• Brightness: 3,000 lumens
  • Contrast: 10,000:1
  • Resolution: 1080p
  • Max screen: 100”
  • Lag time: 16.67ms

Most people don’t watch TV in the dark. This means one of the first questions most people have about any projector is whether the picture can still be seen through ambient light. This BenQ projector has an ambient light sensor, automatically adjusting the picture for maximum clarity and viewing comfort.

Basically, everything about the BenQ TH671ST is designed to be easily customizable, even for people who aren’t A/V experts. There are on-board modes for different uses, letting you quickly and easily adjust the screen to be ideal for sports, movies, or games.

It’s also a viable gamer projector thanks to the low input latency. The advanced DLP chips used inside this projector can work up to 1,000 times faster than LCD-style projectors. The BenQ TH671ST has an impressively low lag time that gives you immersive, hassle-free gaming.

This BenQ gets high marks for ease of use, too. It’s portable and compact, weighing right around 7 pounds, so you can easily take it anywhere. The automatic keystone adjustment and instant wireless content streaming also make it easy for anyone to use. The only downside we could find is that no hardware comes included. Other than that, this is a fantastic projector at a very reasonable price.


  • LumiExpert light sensor modifies screen for your room’s lighting conditions
  • Low input latency makes it suitable for viewing or gaming
  • Custom modes for sports, cinema, and games
  • Comes with option of QCast for wireless content mirroring
  • Lamp lifespan up to 15,000 in Eco mode


  • Doesn’t come with mounts and other hardware
  • No 3D capability

Optoma GT1080Darbee

GT1080Darbee short throwSpecs:

  • Throw ratio: .49:1
  • Brightness: 3,000 lumens
  • Contrast: 28,000:1
  • Resolution: 1080p
  • Max screen: 100”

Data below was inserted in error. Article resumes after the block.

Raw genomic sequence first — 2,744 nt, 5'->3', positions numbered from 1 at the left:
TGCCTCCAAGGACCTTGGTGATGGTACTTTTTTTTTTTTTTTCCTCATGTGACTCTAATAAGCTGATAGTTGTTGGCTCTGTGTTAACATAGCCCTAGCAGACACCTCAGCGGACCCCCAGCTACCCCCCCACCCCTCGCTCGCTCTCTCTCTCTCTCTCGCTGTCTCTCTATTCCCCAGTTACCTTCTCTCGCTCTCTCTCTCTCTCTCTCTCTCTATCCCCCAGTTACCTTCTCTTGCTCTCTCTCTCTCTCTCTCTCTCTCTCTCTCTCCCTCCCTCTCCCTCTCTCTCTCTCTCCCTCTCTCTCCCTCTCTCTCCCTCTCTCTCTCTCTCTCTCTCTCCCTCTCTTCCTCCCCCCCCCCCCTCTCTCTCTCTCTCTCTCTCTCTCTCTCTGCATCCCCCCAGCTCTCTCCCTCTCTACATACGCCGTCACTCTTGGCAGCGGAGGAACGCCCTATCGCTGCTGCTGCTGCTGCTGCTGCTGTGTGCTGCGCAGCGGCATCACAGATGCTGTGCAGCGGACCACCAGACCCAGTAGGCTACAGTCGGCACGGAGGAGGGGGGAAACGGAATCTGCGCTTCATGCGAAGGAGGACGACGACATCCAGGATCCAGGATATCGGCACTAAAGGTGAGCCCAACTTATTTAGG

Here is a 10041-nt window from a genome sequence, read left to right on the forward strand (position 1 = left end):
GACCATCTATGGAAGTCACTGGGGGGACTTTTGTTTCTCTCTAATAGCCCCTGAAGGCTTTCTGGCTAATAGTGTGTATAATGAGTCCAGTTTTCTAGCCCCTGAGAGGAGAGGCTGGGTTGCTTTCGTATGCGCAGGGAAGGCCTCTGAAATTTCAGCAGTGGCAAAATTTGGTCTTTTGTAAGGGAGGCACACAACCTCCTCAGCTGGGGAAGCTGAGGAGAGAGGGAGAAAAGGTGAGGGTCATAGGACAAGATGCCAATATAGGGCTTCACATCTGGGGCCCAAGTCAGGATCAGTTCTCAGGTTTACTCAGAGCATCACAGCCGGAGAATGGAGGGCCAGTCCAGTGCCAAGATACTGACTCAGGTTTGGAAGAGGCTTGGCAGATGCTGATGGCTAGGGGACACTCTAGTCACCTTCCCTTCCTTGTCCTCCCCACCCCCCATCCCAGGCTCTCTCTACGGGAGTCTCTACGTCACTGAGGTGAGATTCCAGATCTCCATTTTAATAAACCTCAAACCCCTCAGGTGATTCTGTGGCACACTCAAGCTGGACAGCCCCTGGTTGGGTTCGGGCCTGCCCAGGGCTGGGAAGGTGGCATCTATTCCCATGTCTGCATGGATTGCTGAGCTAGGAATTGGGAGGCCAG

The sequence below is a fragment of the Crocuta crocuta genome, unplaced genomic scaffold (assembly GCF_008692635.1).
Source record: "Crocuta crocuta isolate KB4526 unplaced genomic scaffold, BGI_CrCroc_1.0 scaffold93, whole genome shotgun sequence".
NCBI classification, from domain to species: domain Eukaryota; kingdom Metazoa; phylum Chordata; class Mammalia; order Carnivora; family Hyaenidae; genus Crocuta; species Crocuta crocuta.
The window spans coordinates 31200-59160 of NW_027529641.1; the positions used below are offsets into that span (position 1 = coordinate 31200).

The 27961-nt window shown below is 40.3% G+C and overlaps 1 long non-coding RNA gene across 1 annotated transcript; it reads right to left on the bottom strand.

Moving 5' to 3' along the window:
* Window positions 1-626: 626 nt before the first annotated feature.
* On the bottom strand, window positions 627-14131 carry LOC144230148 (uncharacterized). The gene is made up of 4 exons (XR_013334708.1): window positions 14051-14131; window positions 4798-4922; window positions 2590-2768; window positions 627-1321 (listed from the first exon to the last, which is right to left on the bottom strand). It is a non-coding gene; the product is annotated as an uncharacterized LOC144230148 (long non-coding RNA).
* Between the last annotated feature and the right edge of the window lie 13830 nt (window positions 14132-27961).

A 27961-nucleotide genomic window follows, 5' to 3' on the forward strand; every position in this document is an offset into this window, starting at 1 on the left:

• Lag time: 16ms

Optoma sells several great options for those shopping for short-throw projectors—and they’re especially appealing for any gamers out there. The Optoma GT1080Darbee is equally viable for home theater or gaming. Since it’s also a couple hundred dollars cheaper, this is arguably the best value for a high-quality short-throw projector. (This projector is also included to best golf simulator projectors list)

The resolution and screen size are the same here as on the Optoma 5600. The lamp isn’t quite as bright, at 3,000 lumens, although it’s still plenty bright enough for most rooms and uses. The color accuracy and contrast are also high, giving you good clarity and a better picture.

You’ll find features GT1080Darbee that don’t come standard on every projector. Most notably, it can play 3D content, whether it’s a movie played on Blu-ray or a game on your PlayStation. The Advanced Gaming Mode is a nice feature, too, making sure the picture and response are right for your gaming session.

With its short throw ratio, this is an incredibly versatile projector. It’ll work for any space and any use, and you can get it at a very reasonable price. It’s definitely a great choice for anyone who wants to use their projector as their main method for watching content.


  • High color accuracy and contrast
  • Great value for a 1080p short-throw projector
  • Even faster response in Gaming Mode
  • Excellent textural realism from the DarbeeVision processor